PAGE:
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Horses for Courses

Horses for Courses

Have you ever wondered what the expression 'horses for courses' actually means? It's an expression that almost all of us have heard at one time or another.

The expression originates from horse owners and trainers who run their horses depending on the conditions of the trace course and conditions. Some horses prefer hard ground, some prefer a soft ground.

This approach is adopted by Wells Burcombe when allocating cases to solicitors. There is little point in having a road traffic solicitor dealt with by a solicitor who has no interest of experience in road traffic cases. There is asking one of our team to review a murder conviction or represent the interests of a client in a murder trial if they don't have the experience to do so. Or worse still, asking one of our criminal law team to advise in a divorce.

Wells Burcombe Solicitors specialise in all aspects of Crime and all matters concerning separation and Divorce (Family Law). Both of these disciplines are different and require a different level of knowledge and expertise. Even under the umbrella of crime, there are different levels of expertise. If a client enquires about a road traffic solicitor matter, the prospective client will be passed to a road traffic solicitor. If an enquiry is received concerning a fraud matter, or otherwise a serious and complex case, a partner of the firm with the necessary knowledge and experience will deal with the case.

Likewise, individual enquires under the umbrella of family law require different levels of knowledge, expertise and input. A prospect client might during a divorce want to ensure that as far as possible his or her assets are protected. Only lawyers with that level of expertise will be allocated.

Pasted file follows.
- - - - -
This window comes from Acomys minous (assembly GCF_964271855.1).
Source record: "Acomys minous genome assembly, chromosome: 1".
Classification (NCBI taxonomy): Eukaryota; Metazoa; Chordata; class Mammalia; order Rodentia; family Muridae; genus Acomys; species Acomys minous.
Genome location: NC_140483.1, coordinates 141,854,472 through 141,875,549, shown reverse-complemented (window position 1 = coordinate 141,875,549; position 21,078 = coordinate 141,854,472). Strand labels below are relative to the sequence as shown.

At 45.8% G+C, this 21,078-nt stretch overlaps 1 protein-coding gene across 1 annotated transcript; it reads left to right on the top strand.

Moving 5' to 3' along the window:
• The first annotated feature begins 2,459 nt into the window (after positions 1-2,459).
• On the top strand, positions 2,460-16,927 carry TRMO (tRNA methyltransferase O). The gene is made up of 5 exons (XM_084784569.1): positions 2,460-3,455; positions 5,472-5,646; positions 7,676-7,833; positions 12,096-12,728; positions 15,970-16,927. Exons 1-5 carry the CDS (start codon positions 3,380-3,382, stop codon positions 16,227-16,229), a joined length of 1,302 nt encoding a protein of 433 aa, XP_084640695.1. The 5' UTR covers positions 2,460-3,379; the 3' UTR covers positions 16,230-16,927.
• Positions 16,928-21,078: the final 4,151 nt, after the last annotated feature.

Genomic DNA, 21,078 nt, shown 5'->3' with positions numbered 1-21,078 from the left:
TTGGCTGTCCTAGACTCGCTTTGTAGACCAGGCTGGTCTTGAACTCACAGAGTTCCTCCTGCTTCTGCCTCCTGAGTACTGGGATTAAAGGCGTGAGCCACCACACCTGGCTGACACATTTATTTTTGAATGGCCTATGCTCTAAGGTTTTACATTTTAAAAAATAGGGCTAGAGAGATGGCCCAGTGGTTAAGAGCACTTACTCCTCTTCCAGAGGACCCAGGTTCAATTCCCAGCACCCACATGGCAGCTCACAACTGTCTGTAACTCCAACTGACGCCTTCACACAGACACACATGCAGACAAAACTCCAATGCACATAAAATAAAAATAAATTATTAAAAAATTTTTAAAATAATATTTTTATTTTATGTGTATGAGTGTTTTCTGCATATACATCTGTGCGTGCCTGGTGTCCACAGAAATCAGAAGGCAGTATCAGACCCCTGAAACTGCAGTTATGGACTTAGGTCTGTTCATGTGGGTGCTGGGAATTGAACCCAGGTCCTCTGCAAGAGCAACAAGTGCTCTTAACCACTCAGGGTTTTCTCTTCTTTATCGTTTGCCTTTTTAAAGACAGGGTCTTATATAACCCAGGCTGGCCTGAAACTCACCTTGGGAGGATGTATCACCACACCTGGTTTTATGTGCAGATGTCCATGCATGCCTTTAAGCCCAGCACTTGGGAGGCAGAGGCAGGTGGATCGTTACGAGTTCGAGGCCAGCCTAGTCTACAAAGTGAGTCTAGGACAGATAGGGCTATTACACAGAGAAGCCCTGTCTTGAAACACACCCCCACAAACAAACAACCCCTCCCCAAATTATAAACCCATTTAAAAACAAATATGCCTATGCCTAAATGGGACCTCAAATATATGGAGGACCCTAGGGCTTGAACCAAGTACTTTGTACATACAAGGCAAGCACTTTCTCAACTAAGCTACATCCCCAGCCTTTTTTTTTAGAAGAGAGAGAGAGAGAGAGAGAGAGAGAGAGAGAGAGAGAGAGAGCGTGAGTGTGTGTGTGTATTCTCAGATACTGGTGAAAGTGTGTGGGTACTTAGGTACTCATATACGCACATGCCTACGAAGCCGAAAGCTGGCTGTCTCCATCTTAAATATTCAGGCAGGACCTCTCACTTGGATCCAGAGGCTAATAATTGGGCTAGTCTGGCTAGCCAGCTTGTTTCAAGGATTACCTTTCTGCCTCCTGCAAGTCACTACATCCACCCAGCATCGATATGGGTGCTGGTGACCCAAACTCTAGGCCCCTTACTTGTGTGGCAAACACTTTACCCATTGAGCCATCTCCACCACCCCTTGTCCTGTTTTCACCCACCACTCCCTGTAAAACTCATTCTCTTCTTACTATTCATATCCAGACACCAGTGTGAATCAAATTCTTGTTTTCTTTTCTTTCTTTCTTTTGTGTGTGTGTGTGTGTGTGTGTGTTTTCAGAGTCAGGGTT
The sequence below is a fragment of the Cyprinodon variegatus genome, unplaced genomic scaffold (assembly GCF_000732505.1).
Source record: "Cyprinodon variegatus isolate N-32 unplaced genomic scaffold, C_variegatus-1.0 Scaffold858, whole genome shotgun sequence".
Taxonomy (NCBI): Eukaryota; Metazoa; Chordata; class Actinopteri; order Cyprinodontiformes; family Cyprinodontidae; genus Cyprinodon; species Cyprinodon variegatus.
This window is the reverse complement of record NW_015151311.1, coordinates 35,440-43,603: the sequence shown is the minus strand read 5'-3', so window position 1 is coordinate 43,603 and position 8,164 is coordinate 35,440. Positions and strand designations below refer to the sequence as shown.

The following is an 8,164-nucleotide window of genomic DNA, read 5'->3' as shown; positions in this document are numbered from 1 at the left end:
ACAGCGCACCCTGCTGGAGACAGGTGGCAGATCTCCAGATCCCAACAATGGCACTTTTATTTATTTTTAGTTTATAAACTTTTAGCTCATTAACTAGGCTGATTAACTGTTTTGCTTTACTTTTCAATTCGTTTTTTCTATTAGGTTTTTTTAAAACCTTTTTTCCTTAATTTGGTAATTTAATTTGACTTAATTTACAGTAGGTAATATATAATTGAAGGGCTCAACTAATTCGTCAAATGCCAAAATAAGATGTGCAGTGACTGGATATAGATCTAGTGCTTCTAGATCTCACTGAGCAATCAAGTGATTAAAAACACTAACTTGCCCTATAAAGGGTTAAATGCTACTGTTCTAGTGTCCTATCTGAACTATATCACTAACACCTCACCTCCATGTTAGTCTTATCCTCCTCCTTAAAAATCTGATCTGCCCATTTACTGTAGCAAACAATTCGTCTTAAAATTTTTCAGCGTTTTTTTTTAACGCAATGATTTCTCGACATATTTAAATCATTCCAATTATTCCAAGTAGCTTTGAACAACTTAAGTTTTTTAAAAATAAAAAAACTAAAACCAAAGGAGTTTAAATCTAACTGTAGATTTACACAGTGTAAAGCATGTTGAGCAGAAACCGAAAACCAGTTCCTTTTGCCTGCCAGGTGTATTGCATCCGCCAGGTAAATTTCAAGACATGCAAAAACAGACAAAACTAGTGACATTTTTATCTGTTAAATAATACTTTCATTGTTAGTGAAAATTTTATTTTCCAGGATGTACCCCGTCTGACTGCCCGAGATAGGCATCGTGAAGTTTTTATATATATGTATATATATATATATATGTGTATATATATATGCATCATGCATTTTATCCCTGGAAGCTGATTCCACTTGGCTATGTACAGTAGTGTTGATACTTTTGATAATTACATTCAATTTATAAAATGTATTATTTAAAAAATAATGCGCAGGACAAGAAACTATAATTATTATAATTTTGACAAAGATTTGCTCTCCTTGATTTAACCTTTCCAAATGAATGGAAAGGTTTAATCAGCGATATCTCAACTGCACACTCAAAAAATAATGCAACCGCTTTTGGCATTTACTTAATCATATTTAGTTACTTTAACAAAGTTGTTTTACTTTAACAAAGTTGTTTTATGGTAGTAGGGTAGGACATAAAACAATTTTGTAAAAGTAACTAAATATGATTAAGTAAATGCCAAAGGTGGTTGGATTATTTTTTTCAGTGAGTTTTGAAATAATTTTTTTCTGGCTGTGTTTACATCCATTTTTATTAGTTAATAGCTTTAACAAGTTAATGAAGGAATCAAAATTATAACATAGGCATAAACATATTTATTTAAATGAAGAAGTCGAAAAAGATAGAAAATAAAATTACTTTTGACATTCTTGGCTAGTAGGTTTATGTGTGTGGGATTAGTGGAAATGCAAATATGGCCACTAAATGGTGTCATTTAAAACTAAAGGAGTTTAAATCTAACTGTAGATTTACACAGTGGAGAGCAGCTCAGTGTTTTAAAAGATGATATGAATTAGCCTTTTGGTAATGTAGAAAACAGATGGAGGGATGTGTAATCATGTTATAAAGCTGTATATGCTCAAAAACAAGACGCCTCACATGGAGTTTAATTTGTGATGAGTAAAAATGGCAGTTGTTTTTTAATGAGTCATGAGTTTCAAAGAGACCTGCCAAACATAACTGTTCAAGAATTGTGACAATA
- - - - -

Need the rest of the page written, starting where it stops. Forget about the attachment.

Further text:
Partners of the firm Ravi Khumra and Alan Burcombe are instructed regularly in cases concerning the proceeds of crime and confiscation (POCA). Many Lawyers don't properly understand confiscation proceedings which can have devastating consequences. Miss Khumra and Mr Burcombe take on these cases because they understand them, they know what needs to be done and when. Most lawyers capable of dealing with the main criminal proceedings but after conviction and when it comes to dealing with the issue of confiscation, many lawyers are not entirely confident of what to do. The very last thing anyone facing confiscation proceedings wants is to have to serve a consecutive sentence. That is why it is important to ensure that you are properly represented.

Prison law is another area which requires expert representation. Take Recall and Parole as an example. The ideal Parole advisor is not just someone who understands the parole system, but someone who, before the parole board at a parole hearing, is going to argue your case as best as possible; who is going to challenge inaccurate reports and has your progression as the main focal point. A Parole case requires someone to be competent both orally AND in writing. Presenting a case to the Parole Board requires skill, just like defending someone before the outside Judge. Many of the new Parole enquiries Wells Burcombe receive are from clients who are dissatisfied with how reviews have gone before the Parole Board. All of our Parole and Recall advisers have the necessary social, legal and advocacy skills to ensure every chance of release.

Historic prosecutions are another difficult area of the criminal law which require expert representation. There is a temptation in such cases to advise clients to plead guilty, particularly when numerous complainants are involved. These cases are extremely difficult to defend but they can be defended successfully when the right lawyer is instructed. Such cases require a different approach and often require a great deal of investigative work to be carried out by the defence. Cases of this type are on the rise. particularly in the light to the whole Jimmy Saville affair.

The moral of the story is that when it comes representation and choosing the right lawyer, think about what it you are trying to achieve when writing to or calling a lawyer for representation. Do your research. Instruct an expert in the field.

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